I grew up near Sherbrooke Forest in Victoria, in a valley surrounded by Eucalyptus Regnans - the same majestic trees that inhabit the Styx temperate rainforest in Tasmania. These forests engender awe and humility in the face of natural systems, and the motivation to protect them. I have been working both politically and as an educator to communicate the need for action around issues first raised in the Limits to Growth and around the implications of energy descent.
I first became interested in how people learn at the end of primary school when I noticed and became concerned about the fact that some of my friends, who were otherwise doing well at school, began to have difficulty with mathematics. As I explored this question I became increasingly interested in the whole question of cognition and creativity.
I continued to pursue these questions in my BA honours and PhD research in philosophy - on the role of metaphor in human reasoning and rationality - at La Trobe University. My research on these topics continues to inform my teaching practice and philosophy.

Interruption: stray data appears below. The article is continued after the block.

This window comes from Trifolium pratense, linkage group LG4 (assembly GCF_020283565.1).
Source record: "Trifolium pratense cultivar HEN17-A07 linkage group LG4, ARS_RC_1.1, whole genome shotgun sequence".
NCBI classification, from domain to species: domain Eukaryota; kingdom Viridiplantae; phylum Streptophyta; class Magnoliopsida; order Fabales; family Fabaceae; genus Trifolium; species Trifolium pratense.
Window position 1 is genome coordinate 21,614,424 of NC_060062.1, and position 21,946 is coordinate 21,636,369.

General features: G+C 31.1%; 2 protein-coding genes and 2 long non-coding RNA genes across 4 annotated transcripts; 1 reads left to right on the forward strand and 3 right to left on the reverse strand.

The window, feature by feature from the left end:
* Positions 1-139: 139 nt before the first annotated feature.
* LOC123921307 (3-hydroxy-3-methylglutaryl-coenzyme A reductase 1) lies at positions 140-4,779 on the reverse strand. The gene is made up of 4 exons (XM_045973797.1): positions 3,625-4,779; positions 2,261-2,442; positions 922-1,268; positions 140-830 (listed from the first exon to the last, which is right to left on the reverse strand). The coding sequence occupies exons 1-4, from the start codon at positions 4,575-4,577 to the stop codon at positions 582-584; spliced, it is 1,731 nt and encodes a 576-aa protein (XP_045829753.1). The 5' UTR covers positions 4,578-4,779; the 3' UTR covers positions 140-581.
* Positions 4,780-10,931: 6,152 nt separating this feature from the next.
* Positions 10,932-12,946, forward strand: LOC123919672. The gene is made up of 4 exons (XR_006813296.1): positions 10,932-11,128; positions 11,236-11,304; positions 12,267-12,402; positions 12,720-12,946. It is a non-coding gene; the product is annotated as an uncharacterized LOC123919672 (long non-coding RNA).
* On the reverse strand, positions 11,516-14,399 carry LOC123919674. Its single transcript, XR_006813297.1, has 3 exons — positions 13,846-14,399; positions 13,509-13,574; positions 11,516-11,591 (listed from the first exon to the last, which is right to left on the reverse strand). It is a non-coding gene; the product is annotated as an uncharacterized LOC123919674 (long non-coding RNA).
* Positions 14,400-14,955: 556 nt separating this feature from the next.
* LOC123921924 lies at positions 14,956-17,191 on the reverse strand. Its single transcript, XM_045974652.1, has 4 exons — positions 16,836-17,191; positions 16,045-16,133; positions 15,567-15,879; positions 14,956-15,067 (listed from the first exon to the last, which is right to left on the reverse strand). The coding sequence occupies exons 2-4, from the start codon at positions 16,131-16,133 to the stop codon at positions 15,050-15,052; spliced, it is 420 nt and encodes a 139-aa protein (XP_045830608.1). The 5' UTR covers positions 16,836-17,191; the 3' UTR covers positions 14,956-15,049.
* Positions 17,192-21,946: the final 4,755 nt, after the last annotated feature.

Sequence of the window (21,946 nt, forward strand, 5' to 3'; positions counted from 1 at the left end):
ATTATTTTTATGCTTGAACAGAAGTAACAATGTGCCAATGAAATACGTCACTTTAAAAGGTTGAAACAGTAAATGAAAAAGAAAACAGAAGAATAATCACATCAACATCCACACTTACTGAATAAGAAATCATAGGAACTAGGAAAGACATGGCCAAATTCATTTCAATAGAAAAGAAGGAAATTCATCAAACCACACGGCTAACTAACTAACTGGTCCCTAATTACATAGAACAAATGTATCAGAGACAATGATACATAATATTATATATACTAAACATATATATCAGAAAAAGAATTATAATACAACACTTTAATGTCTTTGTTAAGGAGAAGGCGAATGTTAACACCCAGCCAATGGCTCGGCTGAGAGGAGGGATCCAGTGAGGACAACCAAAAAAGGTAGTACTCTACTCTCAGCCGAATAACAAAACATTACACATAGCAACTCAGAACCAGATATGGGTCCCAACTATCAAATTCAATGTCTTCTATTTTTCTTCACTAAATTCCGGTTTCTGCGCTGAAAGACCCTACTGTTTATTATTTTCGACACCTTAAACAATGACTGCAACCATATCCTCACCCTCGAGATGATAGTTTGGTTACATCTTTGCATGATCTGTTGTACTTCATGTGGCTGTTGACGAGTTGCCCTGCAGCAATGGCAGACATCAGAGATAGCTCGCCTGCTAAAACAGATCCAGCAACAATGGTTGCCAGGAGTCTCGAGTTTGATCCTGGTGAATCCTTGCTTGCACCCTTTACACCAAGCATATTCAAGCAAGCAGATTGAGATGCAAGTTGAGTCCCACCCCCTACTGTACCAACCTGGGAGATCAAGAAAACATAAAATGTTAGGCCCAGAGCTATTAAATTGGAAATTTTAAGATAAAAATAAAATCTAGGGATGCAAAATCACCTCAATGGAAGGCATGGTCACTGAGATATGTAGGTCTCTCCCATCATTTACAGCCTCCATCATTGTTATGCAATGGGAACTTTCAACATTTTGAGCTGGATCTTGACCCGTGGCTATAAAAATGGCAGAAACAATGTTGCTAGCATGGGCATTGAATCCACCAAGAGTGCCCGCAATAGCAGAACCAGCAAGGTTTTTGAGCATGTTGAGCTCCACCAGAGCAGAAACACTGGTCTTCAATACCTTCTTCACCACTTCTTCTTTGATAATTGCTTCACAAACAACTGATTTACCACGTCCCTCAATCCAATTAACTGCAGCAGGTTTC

I have been lecturing at the University of Southern Queensland (USQ) since 1992.
From 1985 to 1990 I lectured at the University of Maryland at College Park (UMCP - on the outskirts of Washington DC), Lehigh University in Pennsylvania, State University of New York (SUNY) at Purchase, University of Wisconsin at Steven’s Point (UWSP), and was a Mellon Fellow for two years at Rice University in Houston, Texas.
My research currently focuses on the metaphorical structuring of institutional discourses, particularly the institutional discourses of science and technology, economics, politics and ethics, with a specific focus on environment, energy resources, and democracy.